USAID/Serbia Highlights

Apr 17, 2018

April 16, 2018

USAID’s Competitive Economy Project Hits 10,000 Followers on Facebook

USAID’s Competitive Economy Project is building awareness around opportunities for Serbia to innovate and increase trade, expand business partnerships, and attract investments. This includes outreach activities in traditional media, and a substantial social media presence. One year into the project, it has surpassed 10,000 followers on Facebook, largely by promoting project activities like trade fairs, conferences and the Premium Food Design Hub. The project’s communication team also publishes news about trends in the food industry in Serbia and trade developments. These communications efforts are critical to the project’s goal of growing the market for Serbian agricultural products and increasing Serbia’s economic competitiveness.


Talking about Taxes, Bees and Organic Produce

Serbia’s National Alliance for Local Economic Development (NALED) is working to institutionalize the public-private dialogue process that has contributed to some of Serbia’s most successful economic reforms in recent years.  NALED has selected three organizations and reform topics to start their new USAID-supported project, including: working with the Association for Development of Entreprenuership in Nis on tax policy for entrepreneurs; the Association of Beekeeping Organizations of Serbia on public use of insecticides; and the Agro Cluster from Novi Sad to improve policy around organic farming. These partners were selected through a competitive process involving the Serbian Public Policy Secretariat, based on the likelihood that dialogue will be able to impact policy. NALED is now working with the selected partner organizations to identify stakeholders from the private and public sectors  to form working groups, as key vehicles for pursuing selected reforms.


European Movement Findings Featured in Annual Report of the Commissioner for Protection of Equality

As part of their two-year grant with USAID, The European Movement in Serbia has conducted extensive research on citizen satisfaction with public services in Serbia. The purpose of this research is to strengthen citizen input in government decision making. So the European Movement was pleased to find in the annual report of Serbia’s Commissioner for Protection of Equality that their research on the perception of accessibility of public services and discrimination in health care was featured prominently. The report of the Commissioner, which is presented to the Serbian Parliament, is an example of how, with USAID assistance, Serbian civil society is providing evidence-based input that is used by relevant state institutions to inform policy.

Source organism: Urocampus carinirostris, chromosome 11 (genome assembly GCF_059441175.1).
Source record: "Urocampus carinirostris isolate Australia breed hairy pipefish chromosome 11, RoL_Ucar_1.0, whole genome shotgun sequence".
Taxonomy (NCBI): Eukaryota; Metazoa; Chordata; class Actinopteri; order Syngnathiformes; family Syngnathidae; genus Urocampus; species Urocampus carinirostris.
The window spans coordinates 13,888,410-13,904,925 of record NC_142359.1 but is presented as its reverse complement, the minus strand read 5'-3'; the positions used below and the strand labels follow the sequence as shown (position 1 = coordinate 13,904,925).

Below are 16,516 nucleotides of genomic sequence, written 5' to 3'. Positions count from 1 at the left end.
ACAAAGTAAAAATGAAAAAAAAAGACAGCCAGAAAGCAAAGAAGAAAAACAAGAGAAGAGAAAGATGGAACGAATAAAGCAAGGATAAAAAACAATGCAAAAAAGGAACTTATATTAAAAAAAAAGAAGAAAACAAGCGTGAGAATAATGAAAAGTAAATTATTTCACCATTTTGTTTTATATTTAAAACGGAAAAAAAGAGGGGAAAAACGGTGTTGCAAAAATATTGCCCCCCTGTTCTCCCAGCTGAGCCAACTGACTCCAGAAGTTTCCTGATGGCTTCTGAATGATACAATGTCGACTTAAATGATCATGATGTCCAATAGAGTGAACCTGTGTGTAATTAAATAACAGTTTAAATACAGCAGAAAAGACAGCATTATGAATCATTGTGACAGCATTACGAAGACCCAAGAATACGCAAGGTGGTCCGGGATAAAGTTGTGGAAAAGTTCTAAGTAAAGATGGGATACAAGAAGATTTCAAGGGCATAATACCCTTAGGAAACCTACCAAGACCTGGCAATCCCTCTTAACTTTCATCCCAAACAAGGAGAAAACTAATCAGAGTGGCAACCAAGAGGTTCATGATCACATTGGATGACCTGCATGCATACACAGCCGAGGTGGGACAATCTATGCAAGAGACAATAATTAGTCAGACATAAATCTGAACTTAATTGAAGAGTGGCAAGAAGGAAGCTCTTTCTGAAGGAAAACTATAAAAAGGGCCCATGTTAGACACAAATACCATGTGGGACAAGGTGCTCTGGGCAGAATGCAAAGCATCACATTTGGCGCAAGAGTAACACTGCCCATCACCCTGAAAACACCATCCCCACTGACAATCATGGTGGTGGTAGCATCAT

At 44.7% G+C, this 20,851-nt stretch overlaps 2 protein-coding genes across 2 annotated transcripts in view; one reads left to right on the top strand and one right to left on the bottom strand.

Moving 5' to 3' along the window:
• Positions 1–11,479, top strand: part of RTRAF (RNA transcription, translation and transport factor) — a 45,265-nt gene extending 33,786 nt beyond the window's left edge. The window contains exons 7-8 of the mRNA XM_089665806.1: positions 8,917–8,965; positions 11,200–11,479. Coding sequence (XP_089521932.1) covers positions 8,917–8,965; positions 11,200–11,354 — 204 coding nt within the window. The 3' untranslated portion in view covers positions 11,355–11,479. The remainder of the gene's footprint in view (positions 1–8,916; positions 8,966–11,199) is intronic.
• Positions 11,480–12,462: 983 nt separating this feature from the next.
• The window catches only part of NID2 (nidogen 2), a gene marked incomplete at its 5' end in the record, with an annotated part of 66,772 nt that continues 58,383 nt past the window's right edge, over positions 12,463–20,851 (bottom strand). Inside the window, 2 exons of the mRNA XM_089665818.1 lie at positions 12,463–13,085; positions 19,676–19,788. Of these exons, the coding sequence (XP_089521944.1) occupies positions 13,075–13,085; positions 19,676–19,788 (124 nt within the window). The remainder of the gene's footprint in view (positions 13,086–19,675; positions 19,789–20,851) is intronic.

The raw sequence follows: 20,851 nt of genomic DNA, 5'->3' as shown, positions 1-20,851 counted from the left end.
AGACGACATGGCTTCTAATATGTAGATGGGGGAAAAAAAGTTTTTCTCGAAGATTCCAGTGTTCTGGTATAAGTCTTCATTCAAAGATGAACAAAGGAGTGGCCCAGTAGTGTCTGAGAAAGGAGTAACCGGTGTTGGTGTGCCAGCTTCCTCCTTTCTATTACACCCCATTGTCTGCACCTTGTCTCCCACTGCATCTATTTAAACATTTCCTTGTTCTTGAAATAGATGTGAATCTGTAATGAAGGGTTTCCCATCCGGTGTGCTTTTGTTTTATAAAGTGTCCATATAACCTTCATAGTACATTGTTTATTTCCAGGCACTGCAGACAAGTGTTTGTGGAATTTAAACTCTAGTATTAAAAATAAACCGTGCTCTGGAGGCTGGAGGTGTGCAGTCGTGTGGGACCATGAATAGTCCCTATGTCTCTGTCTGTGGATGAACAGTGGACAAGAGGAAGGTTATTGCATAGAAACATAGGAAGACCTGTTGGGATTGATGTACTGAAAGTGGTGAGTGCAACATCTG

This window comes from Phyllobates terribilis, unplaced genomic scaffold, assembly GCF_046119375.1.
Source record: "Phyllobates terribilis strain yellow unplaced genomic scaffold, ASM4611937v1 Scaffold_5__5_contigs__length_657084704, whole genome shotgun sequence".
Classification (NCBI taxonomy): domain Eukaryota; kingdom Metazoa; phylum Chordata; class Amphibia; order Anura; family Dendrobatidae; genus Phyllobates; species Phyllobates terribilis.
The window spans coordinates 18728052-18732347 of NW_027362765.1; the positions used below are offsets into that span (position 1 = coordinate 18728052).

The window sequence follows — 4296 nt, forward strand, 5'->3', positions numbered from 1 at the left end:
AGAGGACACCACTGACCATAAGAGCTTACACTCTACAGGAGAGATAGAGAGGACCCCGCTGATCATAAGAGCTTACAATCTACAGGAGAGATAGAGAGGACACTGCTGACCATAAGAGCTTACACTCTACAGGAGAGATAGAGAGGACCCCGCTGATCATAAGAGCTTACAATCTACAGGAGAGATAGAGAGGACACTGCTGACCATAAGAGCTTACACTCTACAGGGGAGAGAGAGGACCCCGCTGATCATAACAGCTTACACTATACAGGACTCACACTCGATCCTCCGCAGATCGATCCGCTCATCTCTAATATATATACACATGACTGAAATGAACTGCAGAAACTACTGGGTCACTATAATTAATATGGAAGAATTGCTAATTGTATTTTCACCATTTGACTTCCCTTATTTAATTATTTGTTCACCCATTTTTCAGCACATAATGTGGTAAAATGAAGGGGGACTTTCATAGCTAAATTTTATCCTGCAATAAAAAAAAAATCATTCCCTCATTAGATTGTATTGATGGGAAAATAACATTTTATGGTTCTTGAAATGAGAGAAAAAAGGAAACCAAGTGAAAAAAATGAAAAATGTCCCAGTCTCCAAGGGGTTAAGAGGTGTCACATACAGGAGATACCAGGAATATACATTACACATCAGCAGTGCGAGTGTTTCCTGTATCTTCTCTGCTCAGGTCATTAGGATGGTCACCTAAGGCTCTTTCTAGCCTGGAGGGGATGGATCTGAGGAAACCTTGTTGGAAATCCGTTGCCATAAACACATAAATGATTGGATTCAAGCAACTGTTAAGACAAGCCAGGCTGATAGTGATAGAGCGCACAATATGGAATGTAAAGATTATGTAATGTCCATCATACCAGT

Effective Settlement Seen as Key to Ensure Trial within a Reasonable Time

When Serbia’s Law on the Protection of the Right to Trial within a Reasonable Time came into force in 2016, it was intended to bring Serbia into alignment with EU standards for efficient justice.  Prior to passage of the law, the top complaint against the Serbian government in the European Court for Human Rights was unreasonable delays in the delivery of justice. Settling cases before trial is an important tool to ensure swift justice and avoid overburdening the courts with cases that do not require litigation. However, the past two years of implementation of the law have shown a sharp decline in the interest among citizens to settle cases with the state stemming from the breach of this right. On the other hand, the number of claims before the courts for damages deriving from these cases is steadily increasing – the value of the current caseload is approximately three million Euro. It is clear that the manner in which case settlements are being offered is not the compelling alternative to litigation that it is intended to be.

USAID’s Rule of Law Project is working to address this challenge by building the capacity of the State Attorney’s Office, and promoting more effective use of settlement as a tool in upholding citizens’ rights. The project recently held the first of a series of events gathering representatives of the Serbian government, judiciary, and legal community to discuss how to decrease the inflow of this type of cases into the courts, how to prevent further impact on the state budget, and, most importantly, how to make the out-of-court settlement an effective legal remedy. Participants called for urgent action on this issue, and supported the State Attorney’s proposal to draft guidelines on the implementation of settlement agreements, and raise public awareness of the advantages of out of court settlement. The project will continue to support these efforts and other measures to improve the delivery of justice in Serbia.


USAID Supports Improved Drinking Water Supply for Citizens of Tutin and Migrants

USAID Mission Director Azza El-Abd and Minister of Public Administration Branko Ruzic  opened a new water reservoir, constructed as part of USAID’s $2 million support to mitigating the impact of the migration crisis on Serbian communities. This is one of many projects supported by USAID and UNDP to improve infrastructure that will contribute to communities’ resilience to shocks, either natural disasters, or conflict-driven migration flows like those seen in recent years.

The water reservoir will provide a safe and dependable source of water for local citizens and migrants staying at the nearby Asylum Center. As Minister Ruzic stated "the residents of Tutin, and migrants, deserve clean, healthy water and this is why we need to continue to listen to the needs of local communities, especially in collaboration with international organizations that are more than willing to help solve the concrete problems of our citizens."